I’m not the first and won’t be the last to comment on the topic of satisfying the overwhelming demand for WWDC tickets. My ideas is based on a few underlaying assumptions, and even includes possible variants.
- There is sufficient hotel capacity in the city
- Other parts of the Moscone or nearby convention facilities can be booked simultaneously
Attendees typically want:
- Session content
- Access to presenters after a session
- Access to labs and related non-session activities
- Be around and network with other attendees
While the rooms in Moscone West are at capacity, not everyone needs to be in those rooms at the same time, hence what’s really needed is to spread the people out across multiple sites. (e.g. other facilities). More attendees, but the same density of people with the same content and opportunities.
There is no reason the live sessions can’t be streamed live into other rooms. The big issue is access to the presenters after a session. Only a small percentage of people from a sessions want to talk to the presenter, which usually results in them being herded to the corridor to make way for the following session, and there is a fairly good chance you’ll know if you care enough about a topic before the presentation to decide if you may need access. Allowing people to choose a venue to view it from will ease the load and reduce the lines. Alternatively, the presenters could be made available at set places and times during the conference to assist those who weren’t in the room where the presenter was. The obvious alternative of holding numerous repeats of a session is still viable. Having developed and delivered training myself, the largest imposition is the time creating the content and getting to the venue. Presenting and being with the consumers is actually the enjoyable part. An extra hour or so to repeat the delivery or answer questions is negligible.
To satisfy demand for the labs and non-session activities, it wouldn’t be difficult to bring in additional Apple engineers or extend the time they are available, including making better use of the Friday, Sunday preceding the conference, and extended hours. This will require more time from Apple engineers, but it’s typically an incremental thing, and not a huge imposition in the larger context. The non-pre-booked lab activities are often undersubscribed in either room utilisation or demands on staff. The pre-booked activities should easily be scalable.
Being around and networking with other attendees is another large part of conference. Increasing the physical size of the conference will, certainly reduce some of the chance encounters, but a little additional organisation by attendees and Apple would help and definitely improve the current state of play. Additional birds of a feather sessions, a “Facebook” of attendees and Apple’s “Find Friends” app to help find people with similar interests and other technology would help. Making use the Moscone or other local facilities into the evenings or perhaps the Friday afternoon or following weekend can address a lot of the needs.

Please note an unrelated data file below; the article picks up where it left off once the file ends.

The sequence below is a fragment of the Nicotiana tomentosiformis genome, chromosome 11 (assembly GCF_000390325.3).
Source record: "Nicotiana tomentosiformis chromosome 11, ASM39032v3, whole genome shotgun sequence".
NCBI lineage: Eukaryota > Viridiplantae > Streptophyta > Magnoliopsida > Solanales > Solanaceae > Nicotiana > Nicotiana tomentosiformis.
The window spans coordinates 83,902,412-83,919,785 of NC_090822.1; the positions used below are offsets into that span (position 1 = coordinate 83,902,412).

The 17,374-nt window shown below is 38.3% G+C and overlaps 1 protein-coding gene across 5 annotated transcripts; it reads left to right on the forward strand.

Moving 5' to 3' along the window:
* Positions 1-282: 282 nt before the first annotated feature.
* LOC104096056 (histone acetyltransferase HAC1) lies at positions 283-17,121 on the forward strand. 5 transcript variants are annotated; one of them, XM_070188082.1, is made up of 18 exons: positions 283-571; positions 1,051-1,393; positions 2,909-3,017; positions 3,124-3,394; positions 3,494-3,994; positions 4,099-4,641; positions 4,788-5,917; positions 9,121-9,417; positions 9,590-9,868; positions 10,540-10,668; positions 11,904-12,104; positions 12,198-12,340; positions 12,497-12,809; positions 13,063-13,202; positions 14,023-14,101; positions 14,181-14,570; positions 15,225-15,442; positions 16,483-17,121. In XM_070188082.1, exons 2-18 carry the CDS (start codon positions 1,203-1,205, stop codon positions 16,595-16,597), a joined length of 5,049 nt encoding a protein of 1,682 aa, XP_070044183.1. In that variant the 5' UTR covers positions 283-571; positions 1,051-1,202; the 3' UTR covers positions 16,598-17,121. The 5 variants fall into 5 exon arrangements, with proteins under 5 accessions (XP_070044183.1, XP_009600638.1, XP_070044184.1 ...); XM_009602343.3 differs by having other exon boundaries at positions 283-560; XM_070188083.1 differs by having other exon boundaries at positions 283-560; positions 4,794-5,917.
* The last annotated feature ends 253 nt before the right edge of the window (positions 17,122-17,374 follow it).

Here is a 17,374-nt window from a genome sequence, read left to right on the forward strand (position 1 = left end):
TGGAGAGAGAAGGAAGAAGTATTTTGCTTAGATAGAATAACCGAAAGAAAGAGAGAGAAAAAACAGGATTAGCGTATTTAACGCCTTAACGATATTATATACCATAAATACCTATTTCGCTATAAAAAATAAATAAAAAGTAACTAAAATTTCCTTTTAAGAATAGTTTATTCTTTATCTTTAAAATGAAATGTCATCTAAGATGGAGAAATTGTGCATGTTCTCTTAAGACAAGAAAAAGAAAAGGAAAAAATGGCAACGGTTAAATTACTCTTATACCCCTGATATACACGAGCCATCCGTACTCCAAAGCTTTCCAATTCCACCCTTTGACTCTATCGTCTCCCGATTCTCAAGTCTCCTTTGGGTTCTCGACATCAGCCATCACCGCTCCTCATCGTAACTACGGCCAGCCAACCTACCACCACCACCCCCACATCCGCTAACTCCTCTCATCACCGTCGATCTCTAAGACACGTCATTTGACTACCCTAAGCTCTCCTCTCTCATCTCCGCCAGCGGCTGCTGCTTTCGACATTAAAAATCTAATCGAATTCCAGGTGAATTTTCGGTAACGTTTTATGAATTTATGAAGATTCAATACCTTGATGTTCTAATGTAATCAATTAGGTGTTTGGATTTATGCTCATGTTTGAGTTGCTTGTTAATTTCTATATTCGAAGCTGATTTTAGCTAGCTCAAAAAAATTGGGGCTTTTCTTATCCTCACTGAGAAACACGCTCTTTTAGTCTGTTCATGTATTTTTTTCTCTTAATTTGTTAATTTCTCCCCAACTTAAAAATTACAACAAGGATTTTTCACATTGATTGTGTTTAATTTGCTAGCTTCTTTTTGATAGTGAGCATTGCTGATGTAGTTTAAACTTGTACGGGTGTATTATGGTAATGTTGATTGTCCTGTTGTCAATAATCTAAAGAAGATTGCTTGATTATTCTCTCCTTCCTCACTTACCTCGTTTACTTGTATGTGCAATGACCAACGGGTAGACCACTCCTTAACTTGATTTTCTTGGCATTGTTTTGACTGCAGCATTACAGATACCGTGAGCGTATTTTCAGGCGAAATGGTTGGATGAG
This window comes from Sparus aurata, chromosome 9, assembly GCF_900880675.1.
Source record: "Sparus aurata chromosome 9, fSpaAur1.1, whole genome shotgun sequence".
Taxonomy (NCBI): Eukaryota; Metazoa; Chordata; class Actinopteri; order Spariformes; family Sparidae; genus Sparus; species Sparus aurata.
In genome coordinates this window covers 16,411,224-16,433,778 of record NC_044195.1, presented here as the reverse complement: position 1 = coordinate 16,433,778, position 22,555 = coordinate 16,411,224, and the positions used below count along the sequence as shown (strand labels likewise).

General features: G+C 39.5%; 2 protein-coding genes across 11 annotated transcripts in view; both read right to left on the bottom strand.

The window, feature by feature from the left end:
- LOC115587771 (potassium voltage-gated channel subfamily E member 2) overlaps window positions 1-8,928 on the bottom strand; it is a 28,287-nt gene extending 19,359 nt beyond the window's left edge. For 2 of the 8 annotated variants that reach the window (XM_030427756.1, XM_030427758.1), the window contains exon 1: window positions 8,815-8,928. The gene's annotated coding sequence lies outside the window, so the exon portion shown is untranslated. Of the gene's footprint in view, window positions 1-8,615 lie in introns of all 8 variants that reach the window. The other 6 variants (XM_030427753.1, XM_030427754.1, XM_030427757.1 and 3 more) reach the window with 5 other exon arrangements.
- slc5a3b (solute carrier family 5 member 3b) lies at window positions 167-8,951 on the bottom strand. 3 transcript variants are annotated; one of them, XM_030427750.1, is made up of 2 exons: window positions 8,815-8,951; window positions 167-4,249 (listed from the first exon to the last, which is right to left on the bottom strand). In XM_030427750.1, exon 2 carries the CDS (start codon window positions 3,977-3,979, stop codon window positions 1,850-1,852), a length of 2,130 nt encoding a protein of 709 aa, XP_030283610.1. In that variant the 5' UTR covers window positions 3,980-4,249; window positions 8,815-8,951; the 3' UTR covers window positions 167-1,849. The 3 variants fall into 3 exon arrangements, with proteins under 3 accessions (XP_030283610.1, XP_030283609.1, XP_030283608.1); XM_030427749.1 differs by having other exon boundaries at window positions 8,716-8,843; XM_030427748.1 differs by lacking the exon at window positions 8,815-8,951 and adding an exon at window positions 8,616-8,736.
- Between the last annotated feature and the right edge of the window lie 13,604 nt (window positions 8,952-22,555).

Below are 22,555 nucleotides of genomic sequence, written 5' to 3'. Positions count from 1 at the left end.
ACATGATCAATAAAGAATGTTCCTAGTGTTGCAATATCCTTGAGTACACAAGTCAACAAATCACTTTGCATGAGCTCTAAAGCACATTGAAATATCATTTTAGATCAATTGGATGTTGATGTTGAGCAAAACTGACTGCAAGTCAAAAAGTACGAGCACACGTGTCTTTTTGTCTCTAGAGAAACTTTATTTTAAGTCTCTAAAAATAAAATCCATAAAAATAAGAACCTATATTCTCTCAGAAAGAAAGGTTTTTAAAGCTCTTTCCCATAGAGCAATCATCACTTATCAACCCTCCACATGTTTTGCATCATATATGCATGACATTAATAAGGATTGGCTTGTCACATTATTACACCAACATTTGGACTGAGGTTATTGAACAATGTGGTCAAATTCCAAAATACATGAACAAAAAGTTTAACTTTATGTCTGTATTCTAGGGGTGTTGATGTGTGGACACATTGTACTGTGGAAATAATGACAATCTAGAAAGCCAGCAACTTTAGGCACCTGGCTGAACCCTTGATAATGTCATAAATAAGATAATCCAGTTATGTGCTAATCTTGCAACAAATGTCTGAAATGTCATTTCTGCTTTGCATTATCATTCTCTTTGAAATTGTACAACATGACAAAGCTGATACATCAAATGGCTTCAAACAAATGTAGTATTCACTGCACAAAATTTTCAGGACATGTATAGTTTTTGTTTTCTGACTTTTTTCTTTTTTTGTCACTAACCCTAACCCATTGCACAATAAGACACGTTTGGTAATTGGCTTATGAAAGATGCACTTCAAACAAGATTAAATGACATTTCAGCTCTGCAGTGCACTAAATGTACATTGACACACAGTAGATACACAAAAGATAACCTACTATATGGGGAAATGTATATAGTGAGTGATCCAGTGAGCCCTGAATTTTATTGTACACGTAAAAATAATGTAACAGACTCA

The typical agenda of many attendees is to sort out a list of issues or questions they have for Apple, absorb new content and catch up with and meet new people. My ideas go along way to help scaling the conference, even if it’s doubling or tripling the size.
I don’t subscribe to the tech talk tours as being an alternative because they only address some of the reasons people attend WWDC. I will part with $4,000 to attend WWDC for a week, but not a fractional amount required to cover air fares and hotels in a nearby city for a tech talk.
These approaches don’t scale infinitely, but would satisfy a lot more of the current demand than anything else, until “peak Apple” (think peak oil) occurs. There will be the current level of demand for at least a couple of years. Apple failed to act in the past year or two, when they should have, and upset a lot of people this year in the process. There is the risk of WWDC becoming less appealing as the conference becomes less obtainable, the community fragments or quality declines by overloading Apple. It still needs to be good for non-locals to part with around $4,000 to be there. I don’t envy the organisers.
As a separate issue, I would also like to see the facilities made available after the scheduled times for people to give their own “user contributed” talks or lightning talks. Having some non-Apple content while we’re present would be great. I wouldn’t want to see it displace Apple content, but there are certainly idle resources to make this possible, and once again spreads the attendees. Encouraging and providing the means for lightning or flash-mob style talks (e.g. soapboxes) is a tantalising idea. Twitter or App.Net are powerful tools to make this and Birds Of A Feather happen.